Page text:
Craig Stewart's pharmacy became so popular with thieves that he installed a security system and an iron gate on his back exit. It seemed to keep burglars out. However, Fayetteville fire inspectors told him in September to take it down.
"This has caused me a lot of expense, worry and anxiety about the protection of my property," Stewart says.
By law, burglar bars are fine on windows. Iron gates are allowed on front entrances if they are locked open during business hours, but iron doors are not allowed on back exits.
"It's a lifesaving issue. These devices can prevent people from exiting during a fire or any emergency," says deputy fire marshal Chris Morey.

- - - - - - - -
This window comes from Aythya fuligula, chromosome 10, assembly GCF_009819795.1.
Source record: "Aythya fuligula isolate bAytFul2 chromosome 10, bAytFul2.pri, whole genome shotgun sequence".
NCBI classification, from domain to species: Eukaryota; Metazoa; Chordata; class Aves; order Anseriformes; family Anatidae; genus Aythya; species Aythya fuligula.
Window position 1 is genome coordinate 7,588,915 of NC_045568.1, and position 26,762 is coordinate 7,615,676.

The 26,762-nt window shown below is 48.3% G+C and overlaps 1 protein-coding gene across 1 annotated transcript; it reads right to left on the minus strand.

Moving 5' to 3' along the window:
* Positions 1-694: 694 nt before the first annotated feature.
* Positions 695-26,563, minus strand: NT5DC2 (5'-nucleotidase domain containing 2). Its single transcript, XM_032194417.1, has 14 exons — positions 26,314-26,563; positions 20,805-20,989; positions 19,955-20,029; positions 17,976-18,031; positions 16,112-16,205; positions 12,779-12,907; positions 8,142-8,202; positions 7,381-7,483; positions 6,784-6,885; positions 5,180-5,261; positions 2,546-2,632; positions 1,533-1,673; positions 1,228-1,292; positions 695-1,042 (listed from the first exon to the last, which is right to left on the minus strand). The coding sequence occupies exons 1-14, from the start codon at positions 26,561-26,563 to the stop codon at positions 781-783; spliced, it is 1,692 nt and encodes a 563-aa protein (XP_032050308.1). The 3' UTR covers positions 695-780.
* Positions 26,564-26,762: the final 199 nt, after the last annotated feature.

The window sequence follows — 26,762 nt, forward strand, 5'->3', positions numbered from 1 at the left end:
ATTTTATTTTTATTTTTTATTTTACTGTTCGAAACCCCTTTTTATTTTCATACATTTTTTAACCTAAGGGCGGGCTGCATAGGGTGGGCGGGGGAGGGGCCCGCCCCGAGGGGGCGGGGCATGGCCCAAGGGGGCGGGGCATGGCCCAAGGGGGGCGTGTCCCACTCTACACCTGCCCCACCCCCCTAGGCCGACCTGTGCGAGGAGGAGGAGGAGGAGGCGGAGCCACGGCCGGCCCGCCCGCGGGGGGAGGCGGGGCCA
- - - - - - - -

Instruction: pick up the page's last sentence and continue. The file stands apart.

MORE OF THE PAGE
The law has been on the books since 1991, but Morey says the city had interpreted it to say that, like front doors, back doors could be secured open. Inspectors started to crack down after realizing the state's interpretation was nothing should be blocking the exits, including iron gates.
Removing the iron bars does not cut it for 69-year-old barber Thomas Hopper. His back door has been secured for seven years.
"Rather than take them down when I'm open, I prefer just pushing the gate back when I open the front door," Hooper says.
If businesses are cited during their inspections and do not comply with removing the iron gates in the back, they can be fined $1,000 a day. The fire department understands security is an issue, and they are offering advice to owners on alternatives.